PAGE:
There’s no doubt that failing can be hard. No one likes to fail. You all look forward to being successful. But failing is the key to our success.
My favorite example to demonstrate what I mean is Babe Ruth. Most of us know Babe Ruth as the person who got the most home runs. I want to present you with these statistics.
Did you know that throughout his baseball career, Ruth hit 714 home runs and struck out 1,330 times.
So you see, that’s a 65% failure rate! And that’s just during the official games! Can you imagine allowing yourself to fail at 65% of the things you try at work when you are front and center with your customers?
Most of us would say no. However, what if we did?
What if we were so unafraid of failing that we actively tried new things on a regular basis to see if they worked?
- What if we decided to speak at every meeting and ask a question at every opportunity to practice improving communication?
- What if we didn’t wait for things to be perfect before we let other people see and react to it?
- What if we decided to try more often?
- What if we sent the email even if we didn’t have all the answers yet?
- What if we made the commitment even if we weren’t totally sure how to achieve it?
- What if we shared our opinion?
- What if we decided to try that hobby we’ve always wanted to try?
Yes, you would “fail” more often. And with every single failure, you would learn.
I’ve learned to embrace failure and I do a lot more!
I experience failure regularly. I write a lot of content. And it often contains typographical errors. I often ask bad questions. I cook meals that don’t come out very well. I forget appointments or show up late. I sing in a chorus and hit wrong notes. I tinker on the piano sometimes, and I make a lot of mistakes. I say stupid things. I express an unpopular opinion and get odd looks. I ask questions and then realize it was just talked about but I wasn’t paying attention. I wear mismatched clothes. I fall off, sometimes, when I’m riding horses. I pick myself apart for all the things I’m not getting done, or the things that could improve.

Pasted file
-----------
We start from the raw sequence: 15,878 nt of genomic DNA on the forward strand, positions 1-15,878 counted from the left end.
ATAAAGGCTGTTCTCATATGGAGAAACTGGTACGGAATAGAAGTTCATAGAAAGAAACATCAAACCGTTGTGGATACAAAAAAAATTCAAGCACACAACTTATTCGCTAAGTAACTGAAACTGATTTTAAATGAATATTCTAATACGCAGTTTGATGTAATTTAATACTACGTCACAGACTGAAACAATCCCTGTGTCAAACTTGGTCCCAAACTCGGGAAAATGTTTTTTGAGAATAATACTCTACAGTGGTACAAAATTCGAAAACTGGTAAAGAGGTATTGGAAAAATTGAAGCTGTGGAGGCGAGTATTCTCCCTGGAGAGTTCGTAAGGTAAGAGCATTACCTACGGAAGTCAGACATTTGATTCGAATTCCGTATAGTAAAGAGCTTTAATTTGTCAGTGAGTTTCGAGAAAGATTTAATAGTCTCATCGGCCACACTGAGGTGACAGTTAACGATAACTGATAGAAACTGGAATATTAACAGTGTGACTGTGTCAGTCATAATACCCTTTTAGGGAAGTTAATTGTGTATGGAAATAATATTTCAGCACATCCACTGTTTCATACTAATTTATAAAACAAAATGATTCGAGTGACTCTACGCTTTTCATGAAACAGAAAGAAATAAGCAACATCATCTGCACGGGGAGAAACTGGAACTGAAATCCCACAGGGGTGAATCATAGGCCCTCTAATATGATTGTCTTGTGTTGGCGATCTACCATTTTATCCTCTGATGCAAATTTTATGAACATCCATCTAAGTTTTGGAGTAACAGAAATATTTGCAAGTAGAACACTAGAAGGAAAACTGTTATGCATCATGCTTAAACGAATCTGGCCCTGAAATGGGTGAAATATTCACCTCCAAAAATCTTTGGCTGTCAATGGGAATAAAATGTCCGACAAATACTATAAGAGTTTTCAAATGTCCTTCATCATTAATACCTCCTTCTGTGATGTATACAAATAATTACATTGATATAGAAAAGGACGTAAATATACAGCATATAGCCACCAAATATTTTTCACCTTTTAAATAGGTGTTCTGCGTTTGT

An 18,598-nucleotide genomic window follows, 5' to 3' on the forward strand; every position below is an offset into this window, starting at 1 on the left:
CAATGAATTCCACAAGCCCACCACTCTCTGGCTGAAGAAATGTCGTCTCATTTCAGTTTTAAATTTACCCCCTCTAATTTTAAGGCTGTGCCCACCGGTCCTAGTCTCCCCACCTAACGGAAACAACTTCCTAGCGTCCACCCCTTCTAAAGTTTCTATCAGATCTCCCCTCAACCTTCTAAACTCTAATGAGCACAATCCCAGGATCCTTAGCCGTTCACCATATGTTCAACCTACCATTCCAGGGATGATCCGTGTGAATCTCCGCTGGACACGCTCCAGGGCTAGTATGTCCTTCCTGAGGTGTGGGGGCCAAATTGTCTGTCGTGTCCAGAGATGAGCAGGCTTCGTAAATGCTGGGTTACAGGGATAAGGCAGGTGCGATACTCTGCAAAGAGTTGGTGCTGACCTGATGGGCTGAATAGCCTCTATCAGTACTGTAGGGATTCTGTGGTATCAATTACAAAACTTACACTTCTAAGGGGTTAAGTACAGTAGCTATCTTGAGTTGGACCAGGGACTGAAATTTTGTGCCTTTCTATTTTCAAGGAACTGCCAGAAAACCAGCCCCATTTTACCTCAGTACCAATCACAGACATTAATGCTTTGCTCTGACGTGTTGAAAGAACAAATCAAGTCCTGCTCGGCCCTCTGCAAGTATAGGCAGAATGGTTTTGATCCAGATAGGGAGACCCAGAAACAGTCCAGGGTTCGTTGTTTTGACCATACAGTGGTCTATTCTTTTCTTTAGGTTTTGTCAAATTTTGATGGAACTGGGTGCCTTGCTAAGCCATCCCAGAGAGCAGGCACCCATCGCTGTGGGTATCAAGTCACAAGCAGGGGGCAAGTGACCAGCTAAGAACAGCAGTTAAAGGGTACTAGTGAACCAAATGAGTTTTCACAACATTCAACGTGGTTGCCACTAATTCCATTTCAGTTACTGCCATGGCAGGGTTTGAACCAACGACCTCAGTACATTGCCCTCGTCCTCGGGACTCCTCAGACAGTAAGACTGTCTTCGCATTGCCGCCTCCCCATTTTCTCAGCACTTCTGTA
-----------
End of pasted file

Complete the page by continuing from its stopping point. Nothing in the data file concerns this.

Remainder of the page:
But what do other people notice?
Recently, I had a conversation with some friends and colleagues about things I do. I work a full-time job. I ride horses once a week. I write this weekly blog for you. I am a career coach, I cook, I recently sang in a choral performance, I play music, I take care of my dogs(2) cats(2), and chickens(7), I help my family as my parents age, and I like to sew, crochet, and read.
The conversation turned into people joking about my “many talents,” “is there anything you can’t do?” and “I don’t know how you do it all!”.
Look you guys – I don’t have many talents. I definitely can’t do it all. There are a LOT of things I cannot do. There are many things I don’t want to do.
I’ve learned not to be afraid of failing, and I like to learn new things, and it’s the things I do that other people notice.
That’s enough talking about me. What about you?
- Are there things you want to try but you are not doing because you are afraid to fail?
- Are there things you wanted to speak out about but you didn’t because you were afraid of what someone else would think of you?
- Are there things you want to learn but you don’t because you’ll be bad at it.
- Are there items you decide to to volunteer for because you think you don’t know how?
What if you did those things, failed at them, learned from those failures and then tried again?
What would people remember most?
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